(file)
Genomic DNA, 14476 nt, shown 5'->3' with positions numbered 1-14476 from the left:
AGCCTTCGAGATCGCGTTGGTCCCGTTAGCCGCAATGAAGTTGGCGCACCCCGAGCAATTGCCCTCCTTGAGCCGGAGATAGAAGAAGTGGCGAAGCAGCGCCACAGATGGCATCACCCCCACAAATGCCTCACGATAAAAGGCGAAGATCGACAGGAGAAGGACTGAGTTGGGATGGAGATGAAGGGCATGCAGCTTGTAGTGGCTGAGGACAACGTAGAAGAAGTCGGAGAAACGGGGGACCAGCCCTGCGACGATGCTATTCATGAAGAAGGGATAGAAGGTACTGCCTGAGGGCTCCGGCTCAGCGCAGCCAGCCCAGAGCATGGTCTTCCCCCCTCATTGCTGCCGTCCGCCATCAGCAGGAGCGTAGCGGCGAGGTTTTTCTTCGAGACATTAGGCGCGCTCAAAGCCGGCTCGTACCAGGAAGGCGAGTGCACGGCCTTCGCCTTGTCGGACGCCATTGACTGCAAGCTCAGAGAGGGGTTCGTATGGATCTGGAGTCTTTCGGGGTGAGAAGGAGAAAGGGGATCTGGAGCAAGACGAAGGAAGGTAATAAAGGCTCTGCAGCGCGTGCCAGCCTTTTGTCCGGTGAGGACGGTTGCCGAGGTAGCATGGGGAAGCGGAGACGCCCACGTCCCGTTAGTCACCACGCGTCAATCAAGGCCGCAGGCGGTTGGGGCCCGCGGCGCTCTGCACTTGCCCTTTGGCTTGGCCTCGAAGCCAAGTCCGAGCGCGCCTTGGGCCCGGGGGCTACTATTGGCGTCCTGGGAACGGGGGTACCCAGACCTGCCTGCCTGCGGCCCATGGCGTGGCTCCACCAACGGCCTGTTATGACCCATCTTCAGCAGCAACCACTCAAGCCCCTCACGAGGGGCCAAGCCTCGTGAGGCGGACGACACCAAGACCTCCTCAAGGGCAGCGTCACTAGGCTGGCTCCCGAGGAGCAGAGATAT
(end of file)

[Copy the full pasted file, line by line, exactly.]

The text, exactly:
Genomic DNA, 14476 nt, shown 5'->3' with positions numbered 1-14476 from the left:
AGCCTTCGAGATCGCGTTGGTCCCGTTAGCCGCAATGAAGTTGGCGCACCCCGAGCAATTGCCCTCCTTGAGCCGGAGATAGAAGAAGTGGCGAAGCAGCGCCACAGATGGCATCACCCCCACAAATGCCTCACGATAAAAGGCGAAGATCGACAGGAGAAGGACTGAGTTGGGATGGAGATGAAGGGCATGCAGCTTGTAGTGGCTGAGGACAACGTAGAAGAAGTCGGAGAAACGGGGGACCAGCCCTGCGACGATGCTATTCATGAAGAAGGGATAGAAGGTACTGCCTGAGGGCTCCGGCTCAGCGCAGCCAGCCCAGAGCATGGTCTTCCCCCCTCATTGCTGCCGTCCGCCATCAGCAGGAGCGTAGCGGCGAGGTTTTTCTTCGAGACATTAGGCGCGCTCAAAGCCGGCTCGTACCAGGAAGGCGAGTGCACGGCCTTCGCCTTGTCGGACGCCATTGACTGCAAGCTCAGAGAGGGGTTCGTATGGATCTGGAGTCTTTCGGGGTGAGAAGGAGAAAGGGGATCTGGAGCAAGACGAAGGAAGGTAATAAAGGCTCTGCAGCGCGTGCCAGCCTTTTGTCCGGTGAGGACGGTTGCCGAGGTAGCATGGGGAAGCGGAGACGCCCACGTCCCGTTAGTCACCACGCGTCAATCAAGGCCGCAGGCGGTTGGGGCCCGCGGCGCTCTGCACTTGCCCTTTGGCTTGGCCTCGAAGCCAAGTCCGAGCGCGCCTTGGGCCCGGGGGCTACTATTGGCGTCCTGGGAACGGGGGTACCCAGACCTGCCTGCCTGCGGCCCATGGCGTGGCTCCACCAACGGCCTGTTATGACCCATCTTCAGCAGCAACCACTCAAGCCCCTCACGAGGGGCCAAGCCTCGTGAGGCGGACGACACCAAGACCTCCTCAAGGGCAGCGTCACTAGGCTGGCTCCCGAGGAGCAGAGATAT